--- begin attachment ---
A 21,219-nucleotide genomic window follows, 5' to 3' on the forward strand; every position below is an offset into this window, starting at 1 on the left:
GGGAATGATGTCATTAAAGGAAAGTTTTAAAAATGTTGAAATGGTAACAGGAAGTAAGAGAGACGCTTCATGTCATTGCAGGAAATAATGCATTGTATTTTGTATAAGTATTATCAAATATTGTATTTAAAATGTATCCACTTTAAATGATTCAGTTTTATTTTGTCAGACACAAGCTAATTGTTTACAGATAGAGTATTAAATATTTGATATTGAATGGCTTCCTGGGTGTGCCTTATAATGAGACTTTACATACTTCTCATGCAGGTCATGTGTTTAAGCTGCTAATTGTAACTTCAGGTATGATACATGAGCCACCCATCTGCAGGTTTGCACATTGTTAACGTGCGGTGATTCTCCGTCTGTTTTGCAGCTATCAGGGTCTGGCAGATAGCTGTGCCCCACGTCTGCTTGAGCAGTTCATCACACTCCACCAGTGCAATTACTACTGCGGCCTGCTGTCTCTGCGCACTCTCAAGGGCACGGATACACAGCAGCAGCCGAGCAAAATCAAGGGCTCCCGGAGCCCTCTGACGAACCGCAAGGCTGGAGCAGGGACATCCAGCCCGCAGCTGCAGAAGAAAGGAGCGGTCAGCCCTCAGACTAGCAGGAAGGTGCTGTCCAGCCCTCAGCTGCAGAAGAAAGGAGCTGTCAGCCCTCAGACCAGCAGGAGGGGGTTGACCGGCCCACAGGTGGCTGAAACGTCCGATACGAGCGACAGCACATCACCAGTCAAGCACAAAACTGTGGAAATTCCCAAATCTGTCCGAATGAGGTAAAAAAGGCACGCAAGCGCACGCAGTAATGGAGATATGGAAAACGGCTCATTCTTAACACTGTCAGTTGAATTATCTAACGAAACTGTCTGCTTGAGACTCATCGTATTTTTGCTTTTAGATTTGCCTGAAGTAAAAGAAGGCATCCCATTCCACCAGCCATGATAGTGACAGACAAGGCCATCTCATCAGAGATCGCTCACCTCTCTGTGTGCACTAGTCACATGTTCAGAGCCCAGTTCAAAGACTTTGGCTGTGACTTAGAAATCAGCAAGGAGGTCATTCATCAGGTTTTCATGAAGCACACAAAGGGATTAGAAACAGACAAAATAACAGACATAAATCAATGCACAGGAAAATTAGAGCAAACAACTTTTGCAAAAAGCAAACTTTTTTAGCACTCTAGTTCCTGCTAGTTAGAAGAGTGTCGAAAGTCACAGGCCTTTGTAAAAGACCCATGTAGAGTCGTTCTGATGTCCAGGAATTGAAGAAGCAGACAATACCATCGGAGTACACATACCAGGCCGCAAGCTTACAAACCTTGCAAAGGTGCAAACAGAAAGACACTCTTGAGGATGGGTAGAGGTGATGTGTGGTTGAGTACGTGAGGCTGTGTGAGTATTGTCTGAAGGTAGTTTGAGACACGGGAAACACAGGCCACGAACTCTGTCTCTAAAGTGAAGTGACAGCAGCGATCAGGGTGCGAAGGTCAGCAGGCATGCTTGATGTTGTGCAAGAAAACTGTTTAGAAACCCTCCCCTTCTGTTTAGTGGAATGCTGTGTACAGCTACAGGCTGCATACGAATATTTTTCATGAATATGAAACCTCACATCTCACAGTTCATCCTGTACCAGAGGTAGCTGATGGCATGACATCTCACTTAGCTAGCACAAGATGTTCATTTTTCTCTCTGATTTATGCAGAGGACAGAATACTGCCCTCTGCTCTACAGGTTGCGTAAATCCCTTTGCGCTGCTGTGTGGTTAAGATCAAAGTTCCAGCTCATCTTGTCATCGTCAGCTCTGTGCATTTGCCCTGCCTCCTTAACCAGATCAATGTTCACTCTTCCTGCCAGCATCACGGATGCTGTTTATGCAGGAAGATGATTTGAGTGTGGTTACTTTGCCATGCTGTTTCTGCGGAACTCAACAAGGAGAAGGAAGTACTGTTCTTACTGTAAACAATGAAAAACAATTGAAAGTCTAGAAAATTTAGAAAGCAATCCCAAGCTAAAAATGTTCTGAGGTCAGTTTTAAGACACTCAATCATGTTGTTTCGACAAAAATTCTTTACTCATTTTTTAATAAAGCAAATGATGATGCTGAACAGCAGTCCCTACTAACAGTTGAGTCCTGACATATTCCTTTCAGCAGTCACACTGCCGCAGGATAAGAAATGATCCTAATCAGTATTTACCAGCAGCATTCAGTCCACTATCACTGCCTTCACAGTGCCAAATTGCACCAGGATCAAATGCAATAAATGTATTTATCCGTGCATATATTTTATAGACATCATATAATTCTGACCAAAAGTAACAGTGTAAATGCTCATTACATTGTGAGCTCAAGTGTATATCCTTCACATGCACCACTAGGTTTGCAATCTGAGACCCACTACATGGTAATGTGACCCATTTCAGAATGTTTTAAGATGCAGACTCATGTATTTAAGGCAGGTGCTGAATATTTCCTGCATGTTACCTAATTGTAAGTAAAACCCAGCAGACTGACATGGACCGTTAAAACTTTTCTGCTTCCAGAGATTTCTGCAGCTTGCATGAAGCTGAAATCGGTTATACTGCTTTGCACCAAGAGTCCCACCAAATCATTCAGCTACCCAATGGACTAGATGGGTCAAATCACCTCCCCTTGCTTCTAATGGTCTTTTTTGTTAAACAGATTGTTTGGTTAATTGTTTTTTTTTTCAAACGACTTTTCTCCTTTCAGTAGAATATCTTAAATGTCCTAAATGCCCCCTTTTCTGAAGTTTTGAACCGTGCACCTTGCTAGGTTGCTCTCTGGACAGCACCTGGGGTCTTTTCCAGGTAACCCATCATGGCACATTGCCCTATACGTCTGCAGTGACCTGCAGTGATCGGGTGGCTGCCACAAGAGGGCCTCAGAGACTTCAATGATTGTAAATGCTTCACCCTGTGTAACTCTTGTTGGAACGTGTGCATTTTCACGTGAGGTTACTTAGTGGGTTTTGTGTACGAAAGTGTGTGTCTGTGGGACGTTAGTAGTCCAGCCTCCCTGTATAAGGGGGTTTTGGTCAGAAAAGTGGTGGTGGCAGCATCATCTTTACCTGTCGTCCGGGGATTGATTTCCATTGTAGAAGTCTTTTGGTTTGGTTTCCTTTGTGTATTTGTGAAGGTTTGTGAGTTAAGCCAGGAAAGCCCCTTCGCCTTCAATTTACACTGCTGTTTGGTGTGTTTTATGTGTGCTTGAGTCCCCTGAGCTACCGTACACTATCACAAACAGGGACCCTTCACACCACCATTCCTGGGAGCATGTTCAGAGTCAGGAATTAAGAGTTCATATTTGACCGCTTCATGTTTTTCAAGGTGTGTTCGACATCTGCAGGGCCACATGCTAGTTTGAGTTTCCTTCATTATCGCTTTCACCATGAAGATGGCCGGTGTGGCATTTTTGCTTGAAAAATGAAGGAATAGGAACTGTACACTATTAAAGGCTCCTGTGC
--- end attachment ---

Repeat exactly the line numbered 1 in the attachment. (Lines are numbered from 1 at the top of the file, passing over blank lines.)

A 21,219-nucleotide genomic window follows, 5' to 3' on the forward strand; every position below is an offset into this window, starting at 1 on the left: